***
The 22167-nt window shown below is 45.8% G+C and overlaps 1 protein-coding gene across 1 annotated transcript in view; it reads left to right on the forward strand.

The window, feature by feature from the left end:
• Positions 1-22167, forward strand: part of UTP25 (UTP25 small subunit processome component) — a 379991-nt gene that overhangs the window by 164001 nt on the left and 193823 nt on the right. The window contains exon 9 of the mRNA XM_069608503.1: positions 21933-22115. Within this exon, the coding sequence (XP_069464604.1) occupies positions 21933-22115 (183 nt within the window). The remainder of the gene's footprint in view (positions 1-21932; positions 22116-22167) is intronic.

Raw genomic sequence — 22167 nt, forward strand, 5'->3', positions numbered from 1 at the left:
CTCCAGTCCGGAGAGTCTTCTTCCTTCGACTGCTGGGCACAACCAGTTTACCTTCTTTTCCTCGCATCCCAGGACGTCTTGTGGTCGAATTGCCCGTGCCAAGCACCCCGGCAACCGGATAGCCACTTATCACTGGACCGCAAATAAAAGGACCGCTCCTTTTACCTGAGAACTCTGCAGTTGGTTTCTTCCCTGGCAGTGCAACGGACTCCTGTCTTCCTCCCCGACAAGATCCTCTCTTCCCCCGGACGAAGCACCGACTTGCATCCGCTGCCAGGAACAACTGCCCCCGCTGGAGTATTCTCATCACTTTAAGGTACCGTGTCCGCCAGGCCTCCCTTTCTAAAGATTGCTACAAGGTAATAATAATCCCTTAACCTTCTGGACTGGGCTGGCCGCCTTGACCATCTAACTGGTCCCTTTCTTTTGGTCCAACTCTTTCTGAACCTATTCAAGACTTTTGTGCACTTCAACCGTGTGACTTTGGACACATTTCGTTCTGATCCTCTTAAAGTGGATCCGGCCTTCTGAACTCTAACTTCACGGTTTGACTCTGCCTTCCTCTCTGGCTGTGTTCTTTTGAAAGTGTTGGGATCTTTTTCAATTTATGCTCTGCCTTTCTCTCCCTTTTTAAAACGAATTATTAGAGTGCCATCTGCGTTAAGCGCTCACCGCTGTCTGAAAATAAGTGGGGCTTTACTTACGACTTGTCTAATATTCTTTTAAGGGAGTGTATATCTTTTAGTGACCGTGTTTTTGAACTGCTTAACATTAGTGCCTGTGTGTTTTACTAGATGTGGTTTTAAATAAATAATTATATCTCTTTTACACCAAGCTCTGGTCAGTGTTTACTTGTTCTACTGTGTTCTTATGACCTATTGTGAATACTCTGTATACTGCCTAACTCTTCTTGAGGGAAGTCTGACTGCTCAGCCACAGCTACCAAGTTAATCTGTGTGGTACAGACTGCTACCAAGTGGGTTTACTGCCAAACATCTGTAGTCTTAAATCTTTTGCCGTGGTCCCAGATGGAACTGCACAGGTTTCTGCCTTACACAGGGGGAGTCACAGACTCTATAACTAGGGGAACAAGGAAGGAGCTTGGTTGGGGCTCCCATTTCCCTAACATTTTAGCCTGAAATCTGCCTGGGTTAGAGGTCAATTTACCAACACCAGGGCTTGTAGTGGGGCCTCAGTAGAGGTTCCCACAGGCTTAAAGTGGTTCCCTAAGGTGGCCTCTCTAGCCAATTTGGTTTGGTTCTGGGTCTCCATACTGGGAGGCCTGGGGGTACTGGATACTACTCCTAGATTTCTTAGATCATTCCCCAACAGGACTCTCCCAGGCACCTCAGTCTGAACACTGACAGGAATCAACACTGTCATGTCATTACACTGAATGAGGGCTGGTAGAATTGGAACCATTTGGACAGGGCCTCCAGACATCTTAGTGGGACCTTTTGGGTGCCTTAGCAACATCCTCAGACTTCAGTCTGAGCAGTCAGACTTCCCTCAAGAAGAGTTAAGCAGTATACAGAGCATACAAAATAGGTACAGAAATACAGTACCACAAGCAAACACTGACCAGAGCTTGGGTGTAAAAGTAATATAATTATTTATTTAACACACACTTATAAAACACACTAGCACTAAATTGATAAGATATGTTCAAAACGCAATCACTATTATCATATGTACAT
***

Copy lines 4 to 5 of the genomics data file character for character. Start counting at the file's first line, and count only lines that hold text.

Raw genomic sequence — 22167 nt, forward strand, 5'->3', positions numbered from 1 at the left:
CTCCAGTCCGGAGAGTCTTCTTCCTTCGACTGCTGGGCACAACCAGTTTACCTTCTTTTCCTCGCATCCCAGGACGTCTTGTGGTCGAATTGCCCGTGCCAAGCACCCCGGCAACCGGATAGCCACTTATCACTGGACCGCAAATAAAAGGACCGCTCCTTTTACCTGAGAACTCTGCAGTTGGTTTCTTCCCTGGCAGTGCAACGGACTCCTGTCTTCCTCCCCGACAAGATCCTCTCTTCCCCCGGACGAAGCACCGACTTGCATCCGCTGCCAGGAACAACTGCCCCCGCTGGAGTATTCTCATCACTTTAAGGTACCGTGTCCGCCAGGCCTCCCTTTCTAAAGATTGCTACAAGGTAATAATAATCCCTTAACCTTCTGGACTGGGCTGGCCGCCTTGACCATCTAACTGGTCCCTTTCTTTTGGTCCAACTCTTTCTGAACCTATTCAAGACTTTTGTGCACTTCAACCGTGTGACTTTGGACACATTTCGTTCTGATCCTCTTAAAGTGGATCCGGCCTTCTGAACTCTAACTTCACGGTTTGACTCTGCCTTCCTCTCTGGCTGTGTTCTTTTGAAAGTGTTGGGATCTTTTTCAATTTATGCTCTGCCTTTCTCTCCCTTTTTAAAACGAATTATTAGAGTGCCATCTGCGTTAAGCGCTCACCGCTGTCTGAAAATAAGTGGGGCTTTACTTACGACTTGTCTAATATTCTTTTAAGGGAGTGTATATCTTTTAGTGACCGTGTTTTTGAACTGCTTAACATTAGTGCCTGTGTGTTTTACTAGATGTGGTTTTAAATAAATAATTATATCTCTTTTACACCAAGCTCTGGTCAGTGTTTACTTGTTCTACTGTGTTCTTATGACCTATTGTGAATACTCTGTATACTGCCTAACTCTTCTTGAGGGAAGTCTGACTGCTCAGCCACAGCTACCAAGTTAATCTGTGTGGTACAGACTGCTACCAAGTGGGTTTACTGCCAAACATCTGTAGTCTTAAATCTTTTGCCGTGGTCCCAGATGGAACTGCACAGGTTTCTGCCTTACACAGGGGGAGTCACAGACTCTATAACTAGGGGAACAAGGAAGGAGCTTGGTTGGGGCTCCCATTTCCCTAACATTTTAGCCTGAAATCTGCCTGGGTTAGAGGTCAATTTACCAACACCAGGGCTTGTAGTGGGGCCTCAGTAGAGGTTCCCACAGGCTTAAAGTGGTTCCCTAAGGTGGCCTCTCTAGCCAATTTGGTTTGGTTCTGGGTCTCCATACTGGGAGGCCTGGGGGTACTGGATACTACTCCTAGATTTCTTAGATCATTCCCCAACAGGACTCTCCCAGGCACCTCAGTCTGAACACTGACAGGAATCAACACTGTCATGTCATTACACTGAATGAGGGCTGGTAGAATTGGAACCATTTGGACAGGGCCTCCAGACATCTTAGTGGGACCTTTTGGGTGCCTTAGCAACATCCTCAGACTTCAGTCTGAGCAGTCAGACTTCCCTCAAGAAGAGTTAAGCAGTATACAGAGCATACAAAATAGGTACAGAAATACAGTACCACAAGCAAACACTGACCAGAGCTTGGGTGTAAAAGTAATATAATTATTTATTTAACACACACTTATAAAACACACTAGCACTAAATTGATAAGATATGTTCAAAACGCAATCACTATTATCATATGTACAT